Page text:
Sadly Canberra Hospital has managed 64.8%, well below the national benchmark of 70%.
The information presented here refers to the hand hygiene audit period July-October 2011.
The national benchmark for hand hygiene is 70%.
To learn more about hand hygiene ‘moments’ or for information about how rates for hospitals are calculated and compared with the national benchmark, read About the data.
The estimated rate was 64.8% based on 2,450 hand hygiene ‘moments’.
This rate is lower than the national benchmark.
UPDATE 06/03/12 12:32: Chief Minister Gallagher’s got ome hilarious excuses for the bad behaviour:
The results, which refer to the October 2011 audits of hand hygiene processes, show that Canberra Hospital reported a rate of 64.4 percent, slightly below the 70 percent national benchmark. Calvary reported a result of 69.9 percent which is almost at the national benchmark result.
While the result for the Canberra Hospital was below the national benchmark in October 2011, it was at the national benchmark rate in the previous, unpublished audit in July 2011. The drop in the rate was due to a change in way the information was collected, as the top performing wards in July 2011 were not included in the October audit, resulting in a drop in the Canberra Hospital rate.
“It is important to note that our results for hospital acquired infections are considerably better than the benchmark of 2 cases per 10,000 patient days, with Canberra Hospital reporting a rate of 1.06 cases per 10,000 patient days and Calvary with a result of 0.60 cases,” the Chief Minister said.
“Nonetheless, I have asked the Canberra Hospital to ensure that our hand hygiene rate improves over the 2012 year.
“The publication of the results will help this as it provides a clear, and public, demonstration of how hospitals are performing against national targets, and ensures we are able to target our efforts in poorer performing wards.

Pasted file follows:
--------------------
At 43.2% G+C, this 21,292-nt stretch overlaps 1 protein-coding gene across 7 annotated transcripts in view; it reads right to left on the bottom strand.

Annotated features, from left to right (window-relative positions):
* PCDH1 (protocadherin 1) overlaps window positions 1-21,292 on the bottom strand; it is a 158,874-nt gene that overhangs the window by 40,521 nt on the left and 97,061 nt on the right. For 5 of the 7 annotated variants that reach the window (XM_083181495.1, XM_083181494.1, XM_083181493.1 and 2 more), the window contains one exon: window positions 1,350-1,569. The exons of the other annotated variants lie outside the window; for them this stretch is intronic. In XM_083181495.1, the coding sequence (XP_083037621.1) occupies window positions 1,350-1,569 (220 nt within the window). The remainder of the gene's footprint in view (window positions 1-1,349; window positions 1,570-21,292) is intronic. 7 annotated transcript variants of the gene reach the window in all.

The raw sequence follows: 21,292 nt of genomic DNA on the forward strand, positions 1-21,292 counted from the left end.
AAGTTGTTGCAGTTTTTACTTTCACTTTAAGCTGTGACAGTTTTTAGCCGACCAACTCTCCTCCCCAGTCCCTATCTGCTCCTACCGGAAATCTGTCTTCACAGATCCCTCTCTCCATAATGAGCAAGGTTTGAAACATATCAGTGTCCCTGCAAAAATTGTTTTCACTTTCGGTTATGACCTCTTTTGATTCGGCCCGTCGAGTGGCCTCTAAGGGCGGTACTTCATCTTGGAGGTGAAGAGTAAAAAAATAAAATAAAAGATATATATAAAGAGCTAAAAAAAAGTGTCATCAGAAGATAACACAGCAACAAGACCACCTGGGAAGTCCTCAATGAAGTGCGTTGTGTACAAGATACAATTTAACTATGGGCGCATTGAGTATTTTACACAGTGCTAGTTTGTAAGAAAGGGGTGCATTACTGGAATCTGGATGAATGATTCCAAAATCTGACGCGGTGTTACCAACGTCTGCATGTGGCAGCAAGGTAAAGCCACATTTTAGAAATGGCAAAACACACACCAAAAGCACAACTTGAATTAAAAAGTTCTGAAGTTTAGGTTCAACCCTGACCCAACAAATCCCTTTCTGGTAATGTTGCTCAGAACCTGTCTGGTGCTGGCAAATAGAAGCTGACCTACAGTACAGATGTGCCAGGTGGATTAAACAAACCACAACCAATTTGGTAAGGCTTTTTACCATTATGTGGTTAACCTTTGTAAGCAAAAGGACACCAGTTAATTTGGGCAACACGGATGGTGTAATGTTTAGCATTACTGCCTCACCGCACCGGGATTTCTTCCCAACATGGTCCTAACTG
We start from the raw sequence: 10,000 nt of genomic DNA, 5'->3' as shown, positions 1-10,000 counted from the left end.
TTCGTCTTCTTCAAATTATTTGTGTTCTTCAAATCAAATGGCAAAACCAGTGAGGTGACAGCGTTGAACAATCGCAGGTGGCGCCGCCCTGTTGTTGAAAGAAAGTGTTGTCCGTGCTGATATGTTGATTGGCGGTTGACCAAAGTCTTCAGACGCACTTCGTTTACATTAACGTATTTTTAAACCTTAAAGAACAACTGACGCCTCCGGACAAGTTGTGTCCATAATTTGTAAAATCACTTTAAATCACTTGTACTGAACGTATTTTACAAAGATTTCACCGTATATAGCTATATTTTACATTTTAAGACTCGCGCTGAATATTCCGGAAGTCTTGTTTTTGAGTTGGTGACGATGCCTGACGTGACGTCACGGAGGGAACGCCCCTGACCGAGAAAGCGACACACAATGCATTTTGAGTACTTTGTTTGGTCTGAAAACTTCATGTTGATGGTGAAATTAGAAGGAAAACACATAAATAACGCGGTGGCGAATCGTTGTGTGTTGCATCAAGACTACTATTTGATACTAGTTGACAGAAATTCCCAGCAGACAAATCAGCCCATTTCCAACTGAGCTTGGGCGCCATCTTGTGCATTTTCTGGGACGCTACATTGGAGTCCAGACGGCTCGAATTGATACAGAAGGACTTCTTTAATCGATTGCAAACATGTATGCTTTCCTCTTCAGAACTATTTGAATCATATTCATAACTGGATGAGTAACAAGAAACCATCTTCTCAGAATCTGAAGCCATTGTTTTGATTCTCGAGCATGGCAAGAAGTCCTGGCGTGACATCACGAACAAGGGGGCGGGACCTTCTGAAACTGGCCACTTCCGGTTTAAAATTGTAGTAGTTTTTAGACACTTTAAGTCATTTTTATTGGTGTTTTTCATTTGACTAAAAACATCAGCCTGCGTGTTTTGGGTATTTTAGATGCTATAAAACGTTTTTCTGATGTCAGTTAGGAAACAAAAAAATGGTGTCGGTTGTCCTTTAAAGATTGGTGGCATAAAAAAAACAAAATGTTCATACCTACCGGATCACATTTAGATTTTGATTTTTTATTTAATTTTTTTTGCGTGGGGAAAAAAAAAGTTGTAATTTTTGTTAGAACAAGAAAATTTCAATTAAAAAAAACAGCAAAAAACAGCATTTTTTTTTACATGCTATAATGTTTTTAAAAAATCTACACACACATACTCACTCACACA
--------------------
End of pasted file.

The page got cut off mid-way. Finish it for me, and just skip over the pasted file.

“Hospitals are also increasing staff education in this area so that staff and patients are aware of the need to wash hands before and after the provision of services and treatments. 64 people have also been trained to undertake hand hygiene auditing across both hospitals, and the results will also be published in our quarterly reports as well as on the MyHospitals website,” the Chief Minister said.
New patient booklets have been produced at Canberra Hospital that provide patients with a range of information including information about their right to ensure that clinicians wash their hands before and after providing treatment. Details about the 10 new national safety and quality standards – which include infection control – are also being widely promoted throughout Canberra hospitals for staff, patients and visitors alike.
“Patients and their families can help by asking doctors and nurses if they have washed their hands. This is a way for our community to help our clinicians to get better at hand hygiene,” the Chief Minister said.
“And all visitors to our hospitals can also help by washing their hands with the antiseptic hand wash that is available at hospital entries and at the entry of all wards of the hospital.
Errmmm. So it’s the patient’s fault?